This means that for k = n , the Poincar´-Cartan form Πk is associated to an e 2 SOo (n + 1, 1)-invariant functional, which in the standard coordinates discussed below is second-order. For the exceptional case n = 2k, there is no invariant functional corresponding to Πk , but in the neo-classical case k ≤ 1 with n ≥ 3, this is not an issue. We now focus on the neo-classical case (3.26), for which it will be convenient to rescale and study Π = ρ ∧ βi ∧ ω(i) −
2C ω n−2

dΛk = 2(n − 2k)Πk .

,

(3.27)

where C is a constant. This is the exterior derivative of the Lagrangian Λ=
1 β 2(n−2) i

∧ ω(i) −

C ω, n(n−2)

and our Monge-Ampere differential system is generated by ρ and the n-form Ψ = βi ∧ ω(i) −
2C n−2 ω.

Proposition 3.2 The Euler-Lagrange equation corresponding to the Poincar´e Cartan form (3.27) is locally equivalent to ∆u = Cu n−2 . n+2 (3.28)

The meaning of “locally equivalent” will come out in the proof. It includes an explicit and computable correspondence between integral manifolds of the Monge-Ampere system and solutions to the PDE. We remark that the PDEs corresponding to higher Poincar´-Cartan forms e Πk , with k > 1, have been computed and analyzed by J. Viaclovsky in [Via00]. Proof. We begin by defining a map σ : J 1 (Rn , R) → P , which can be projected to M to give an open inclusion of contact manifolds with dense image. This map will be expressed in terms of the usual contact coordinates (xi , z, pi) on J 1 (Rn, R), except that z is replaced by u = eλz for some undetermined constant λ = 0, so that in particular, dz − pi dxi = (λu)−1du − pi dxi.

100

CHAPTER 3. CONFORMALLY INVARIANT SYSTEMS

When using coordinates (xi , u, pi), we denote our jet space by J 1 (Rn, R+ ). We then pull back Ψ via σ, and consider its restriction to a transverse Legendre submanifold. With a convenient choice of λ, we will obtain a non-zero multiple n+2 of ∆u − Cu n−2 , implying the Proposition. We define σ as a lift of the following map Rn → P , to be extended to 1 J (Rn , R+) shortly:  1 x1 . . .    0  .    .    .   1i  , en+1 (x) =  ¯ ei (x) =  ¯     .    .  . xi  0 0 . . . 

   e0 (x) =  ¯   xn

||x||2 2

   ,  

   .  0  1

(3.29)

It is easy to verify that this does take values in P . Also, note that the composition Rn → P → R gives standard (stereographic) coordinates on R\{∞}. This partly indicates the notion of “locally equivalent” used in this Proposition. We now let e0 (x, u, p) = ei (x, u, p) = en+1 (x, u, p) = u2k e0 (x), ¯ ei (x) + pi e0 (x), ¯ ¯ u−2k (¯n+1 (x) + pj ej (x) + e ¯ (3.30)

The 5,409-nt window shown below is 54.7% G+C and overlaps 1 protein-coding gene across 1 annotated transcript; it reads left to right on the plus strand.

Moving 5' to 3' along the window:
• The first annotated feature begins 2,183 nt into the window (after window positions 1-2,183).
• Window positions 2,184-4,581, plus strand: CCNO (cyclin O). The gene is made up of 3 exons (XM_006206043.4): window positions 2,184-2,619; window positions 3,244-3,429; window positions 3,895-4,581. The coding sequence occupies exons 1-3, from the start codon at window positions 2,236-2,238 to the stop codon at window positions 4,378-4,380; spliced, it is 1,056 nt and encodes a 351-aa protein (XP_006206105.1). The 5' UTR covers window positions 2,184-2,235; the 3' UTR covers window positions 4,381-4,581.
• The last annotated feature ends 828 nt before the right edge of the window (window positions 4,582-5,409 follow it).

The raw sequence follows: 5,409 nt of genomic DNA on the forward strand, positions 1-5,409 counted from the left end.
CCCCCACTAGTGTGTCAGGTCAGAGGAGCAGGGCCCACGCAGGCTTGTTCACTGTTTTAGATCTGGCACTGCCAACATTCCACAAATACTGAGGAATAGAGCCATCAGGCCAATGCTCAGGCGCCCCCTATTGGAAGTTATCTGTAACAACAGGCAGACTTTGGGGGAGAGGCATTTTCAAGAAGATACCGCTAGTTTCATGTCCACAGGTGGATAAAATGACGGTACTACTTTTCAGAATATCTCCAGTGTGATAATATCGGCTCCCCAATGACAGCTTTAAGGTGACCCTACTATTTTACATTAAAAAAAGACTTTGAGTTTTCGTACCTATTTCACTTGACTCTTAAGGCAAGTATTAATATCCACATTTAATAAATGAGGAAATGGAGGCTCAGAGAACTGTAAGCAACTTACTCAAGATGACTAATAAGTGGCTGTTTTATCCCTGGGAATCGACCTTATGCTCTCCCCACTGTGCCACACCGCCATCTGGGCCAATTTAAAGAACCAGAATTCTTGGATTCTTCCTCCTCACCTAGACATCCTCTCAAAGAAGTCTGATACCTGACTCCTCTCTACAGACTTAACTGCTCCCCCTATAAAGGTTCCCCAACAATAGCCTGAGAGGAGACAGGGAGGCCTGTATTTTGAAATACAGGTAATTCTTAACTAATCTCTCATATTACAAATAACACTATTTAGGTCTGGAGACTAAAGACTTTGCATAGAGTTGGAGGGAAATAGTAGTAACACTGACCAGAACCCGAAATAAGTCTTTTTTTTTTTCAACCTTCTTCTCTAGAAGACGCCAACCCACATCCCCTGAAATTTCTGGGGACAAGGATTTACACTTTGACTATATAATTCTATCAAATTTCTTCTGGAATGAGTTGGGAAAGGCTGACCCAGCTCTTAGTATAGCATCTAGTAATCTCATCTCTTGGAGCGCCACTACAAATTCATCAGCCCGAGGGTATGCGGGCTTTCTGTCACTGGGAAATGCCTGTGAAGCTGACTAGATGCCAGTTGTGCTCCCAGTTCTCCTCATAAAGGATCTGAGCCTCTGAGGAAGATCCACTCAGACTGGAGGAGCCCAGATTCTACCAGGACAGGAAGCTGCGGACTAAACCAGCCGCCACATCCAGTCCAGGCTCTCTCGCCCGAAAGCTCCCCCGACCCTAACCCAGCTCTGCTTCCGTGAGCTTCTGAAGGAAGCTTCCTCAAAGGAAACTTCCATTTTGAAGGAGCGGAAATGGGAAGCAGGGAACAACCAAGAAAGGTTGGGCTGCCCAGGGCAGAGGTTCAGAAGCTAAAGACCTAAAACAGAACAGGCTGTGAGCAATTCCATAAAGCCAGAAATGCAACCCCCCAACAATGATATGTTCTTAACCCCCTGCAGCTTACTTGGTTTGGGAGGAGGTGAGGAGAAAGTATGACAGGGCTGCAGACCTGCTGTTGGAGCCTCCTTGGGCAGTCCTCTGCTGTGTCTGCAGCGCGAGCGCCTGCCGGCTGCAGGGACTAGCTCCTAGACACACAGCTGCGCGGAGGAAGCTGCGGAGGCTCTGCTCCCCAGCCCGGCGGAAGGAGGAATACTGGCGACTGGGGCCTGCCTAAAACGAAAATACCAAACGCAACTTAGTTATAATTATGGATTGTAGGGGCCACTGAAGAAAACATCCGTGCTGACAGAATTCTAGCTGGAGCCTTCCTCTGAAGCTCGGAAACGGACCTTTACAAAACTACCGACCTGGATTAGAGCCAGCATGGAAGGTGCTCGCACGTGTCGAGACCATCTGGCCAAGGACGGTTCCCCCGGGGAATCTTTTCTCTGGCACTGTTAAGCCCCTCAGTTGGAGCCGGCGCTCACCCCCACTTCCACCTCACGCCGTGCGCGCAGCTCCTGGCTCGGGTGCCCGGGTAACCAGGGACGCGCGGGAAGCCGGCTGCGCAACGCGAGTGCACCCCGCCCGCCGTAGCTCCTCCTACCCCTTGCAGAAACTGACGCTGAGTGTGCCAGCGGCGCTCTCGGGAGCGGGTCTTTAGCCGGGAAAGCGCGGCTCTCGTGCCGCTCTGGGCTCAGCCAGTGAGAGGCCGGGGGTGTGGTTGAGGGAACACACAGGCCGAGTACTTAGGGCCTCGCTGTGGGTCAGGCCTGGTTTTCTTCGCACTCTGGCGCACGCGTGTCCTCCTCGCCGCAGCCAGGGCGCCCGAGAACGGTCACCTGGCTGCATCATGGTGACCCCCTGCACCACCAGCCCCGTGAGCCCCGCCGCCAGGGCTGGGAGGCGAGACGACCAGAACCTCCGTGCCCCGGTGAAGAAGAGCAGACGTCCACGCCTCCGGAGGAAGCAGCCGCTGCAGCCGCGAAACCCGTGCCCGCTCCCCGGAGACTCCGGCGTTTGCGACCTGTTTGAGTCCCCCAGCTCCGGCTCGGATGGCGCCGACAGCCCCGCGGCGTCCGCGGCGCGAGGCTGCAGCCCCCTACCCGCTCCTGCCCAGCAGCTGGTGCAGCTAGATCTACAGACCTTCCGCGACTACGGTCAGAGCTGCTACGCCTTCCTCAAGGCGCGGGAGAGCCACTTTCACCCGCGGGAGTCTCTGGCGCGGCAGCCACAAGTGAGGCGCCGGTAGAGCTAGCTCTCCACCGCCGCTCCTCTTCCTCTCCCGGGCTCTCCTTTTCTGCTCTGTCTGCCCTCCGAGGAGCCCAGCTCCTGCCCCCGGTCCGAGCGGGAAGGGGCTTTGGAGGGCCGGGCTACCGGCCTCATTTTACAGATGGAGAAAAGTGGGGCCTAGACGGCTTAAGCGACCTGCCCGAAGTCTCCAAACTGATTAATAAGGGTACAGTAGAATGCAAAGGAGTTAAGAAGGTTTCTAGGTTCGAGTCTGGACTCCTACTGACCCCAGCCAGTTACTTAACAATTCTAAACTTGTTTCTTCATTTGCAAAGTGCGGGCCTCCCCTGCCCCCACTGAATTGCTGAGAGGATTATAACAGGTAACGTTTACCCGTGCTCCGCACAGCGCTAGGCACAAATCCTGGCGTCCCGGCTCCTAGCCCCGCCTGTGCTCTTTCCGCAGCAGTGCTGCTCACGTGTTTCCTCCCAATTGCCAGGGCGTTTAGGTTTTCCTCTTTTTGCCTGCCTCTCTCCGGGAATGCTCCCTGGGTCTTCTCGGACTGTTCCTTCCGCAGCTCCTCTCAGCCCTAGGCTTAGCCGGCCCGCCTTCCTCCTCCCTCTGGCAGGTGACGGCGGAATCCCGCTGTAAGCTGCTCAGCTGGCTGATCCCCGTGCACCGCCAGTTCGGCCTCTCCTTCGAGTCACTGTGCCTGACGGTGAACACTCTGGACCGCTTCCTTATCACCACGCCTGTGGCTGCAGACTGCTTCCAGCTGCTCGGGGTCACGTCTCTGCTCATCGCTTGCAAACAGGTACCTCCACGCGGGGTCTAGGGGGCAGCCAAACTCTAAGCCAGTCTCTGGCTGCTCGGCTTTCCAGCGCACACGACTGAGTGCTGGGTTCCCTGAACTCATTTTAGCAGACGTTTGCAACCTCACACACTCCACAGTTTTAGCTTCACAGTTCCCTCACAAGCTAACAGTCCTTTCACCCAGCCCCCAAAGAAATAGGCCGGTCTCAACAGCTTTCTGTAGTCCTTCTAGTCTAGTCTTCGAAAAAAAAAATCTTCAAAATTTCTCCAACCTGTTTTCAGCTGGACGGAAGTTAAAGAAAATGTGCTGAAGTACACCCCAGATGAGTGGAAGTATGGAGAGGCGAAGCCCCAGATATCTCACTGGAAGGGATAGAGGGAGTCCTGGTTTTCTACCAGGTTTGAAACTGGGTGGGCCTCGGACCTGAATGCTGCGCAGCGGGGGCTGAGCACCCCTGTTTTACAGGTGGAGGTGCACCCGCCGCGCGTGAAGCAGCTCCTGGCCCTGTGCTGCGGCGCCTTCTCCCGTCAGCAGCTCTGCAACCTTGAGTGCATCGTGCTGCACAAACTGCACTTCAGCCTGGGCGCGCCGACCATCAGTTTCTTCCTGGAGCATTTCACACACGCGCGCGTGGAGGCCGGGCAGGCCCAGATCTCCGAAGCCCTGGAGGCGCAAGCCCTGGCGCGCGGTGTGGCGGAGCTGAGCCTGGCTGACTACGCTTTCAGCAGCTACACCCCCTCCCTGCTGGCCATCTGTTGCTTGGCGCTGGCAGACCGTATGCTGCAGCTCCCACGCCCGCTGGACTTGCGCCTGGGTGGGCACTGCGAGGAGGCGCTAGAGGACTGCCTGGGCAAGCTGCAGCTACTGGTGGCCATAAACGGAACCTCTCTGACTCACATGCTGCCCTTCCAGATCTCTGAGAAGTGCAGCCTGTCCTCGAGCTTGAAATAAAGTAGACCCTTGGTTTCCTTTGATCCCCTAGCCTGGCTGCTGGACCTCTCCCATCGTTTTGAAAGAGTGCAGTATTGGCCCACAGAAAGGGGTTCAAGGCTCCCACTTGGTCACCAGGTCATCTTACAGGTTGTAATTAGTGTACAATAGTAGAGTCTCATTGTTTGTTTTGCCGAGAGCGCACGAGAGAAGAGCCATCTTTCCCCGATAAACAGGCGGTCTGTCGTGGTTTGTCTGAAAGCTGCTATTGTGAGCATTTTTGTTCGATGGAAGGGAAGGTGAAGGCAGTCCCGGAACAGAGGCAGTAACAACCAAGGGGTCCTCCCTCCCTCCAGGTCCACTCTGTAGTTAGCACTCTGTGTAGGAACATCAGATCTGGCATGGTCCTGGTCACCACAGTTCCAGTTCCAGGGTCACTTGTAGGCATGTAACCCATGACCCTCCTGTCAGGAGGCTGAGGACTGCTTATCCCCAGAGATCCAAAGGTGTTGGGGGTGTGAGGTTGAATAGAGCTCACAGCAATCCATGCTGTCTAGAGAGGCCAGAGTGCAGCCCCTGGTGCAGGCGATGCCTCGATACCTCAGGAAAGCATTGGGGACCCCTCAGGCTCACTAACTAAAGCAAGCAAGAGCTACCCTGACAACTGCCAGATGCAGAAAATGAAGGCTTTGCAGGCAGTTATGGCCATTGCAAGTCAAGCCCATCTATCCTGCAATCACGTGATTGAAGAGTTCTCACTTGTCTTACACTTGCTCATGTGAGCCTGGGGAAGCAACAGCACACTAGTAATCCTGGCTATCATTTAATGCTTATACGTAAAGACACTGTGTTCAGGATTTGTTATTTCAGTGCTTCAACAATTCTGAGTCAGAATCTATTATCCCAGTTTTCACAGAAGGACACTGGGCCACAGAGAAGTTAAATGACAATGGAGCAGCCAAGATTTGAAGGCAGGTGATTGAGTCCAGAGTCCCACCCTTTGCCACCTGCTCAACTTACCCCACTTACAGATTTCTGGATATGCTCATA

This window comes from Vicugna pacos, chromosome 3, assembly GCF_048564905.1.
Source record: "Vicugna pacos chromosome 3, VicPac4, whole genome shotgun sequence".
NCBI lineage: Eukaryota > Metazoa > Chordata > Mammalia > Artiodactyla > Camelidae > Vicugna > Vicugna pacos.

||p||2 e0 (x)), ¯ 2

for some constant k = 0 to be determined shortly. Our use of the dependent variable u as a scaling factor for e0 reflects the fact that we expect u to represent a section of some density line bundle. The formula for en+1 is chosen just so that our map takes values in P . Now we can compute directly de0 = = 2ku−1e0 du + u2k ei dxi ¯
1 2(ku−1du − 2 pidxi)e0 + (u2k dxi)ei ,

so by comparison with the expression in (3.24) we obtain some of the pulled-back Maurer-Cartan forms: σ∗ ωi σ∗ ρ Similarly, we have βi = = = − en+1 , dei = = u2k dxi, 1 ku−1 du − 2 pi dxi.

− u−2k (¯n+1 + pj ej + e ¯ en+1 dxi + ¯

||p||2 ¯ 2 e0 ), pi ek dxk + e0 dpi ¯ ¯ ||p||2 i 2 dx

u−2k dpi − pi pj dxj +

.

´ 3.2. CONFORMALLY INVARIANT POINCARE-CARTAN FORMS

101

Because we want the projection to M of σ : J 1 (Rn , R+) → P to be a contact mapping, we need σ∗ ρ to be a multiple of dz − pi dxi = (λu)−1 du − pidxi, which holds if we choose 1 k = 2λ . Now, λ is still undetermined, but it will shortly be chosen to simplify the expression for the restriction of Π to a transverse Legendre submanifold. Namely, we find that n−2 βi ∧ ω(i) = u λ dpi ∧ dx(i) + n−2 ||p||2dx , 2 and also ω = u λ dx. On transverse Legendre submanifolds, we have du = λeλz dz = λupi dxi, so that pi = Differentiating, we obtain dpi = 1 λ 1 ∂2u 1 ∂u ∂u − 2 i j u ∂xi ∂xj u ∂x ∂x dxj , 1 ∂u . λu ∂xi n so that on transverse Legendre submanifolds, Ψ=u n−2 λ

1 ∆u n − 2 − 2λ || u||2 + − λ u 2λ2 u2 n−2 , 2 n+2

2C n−2

u2/λ dx = 0.

We can eliminate the first-order term by choosing λ= and then Ψ= which is the desired result. 2u n−2

∆u − Cu n−2

dx,

Note that z = λ−1 log u satisfies a PDE that is slightly more complicated, but equivalent under a classical transformation. Also, note that (3.28) is usually given as the Euler-Lagrange equation of the functional
1 || 2

u||2 +

2n n−2 Cu n−2 2n

dx,

which has the advantage of being first-order, but the disadvantage of not being preserved by the full conformal group SO o (n+1, 1). In contrast, our Lagrangian Λ restricts to transverse Legendre submanifolds (in the coordinates of the preceding proof) as the variationally equivalent integrand Λ=
2n C 1 u∆u − n(n−2) u n−2 (n−2)2

dx.

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CHAPTER 3. CONFORMALLY INVARIANT SYSTEMS

3.3

The Conformal Branch of the Equivalence Problem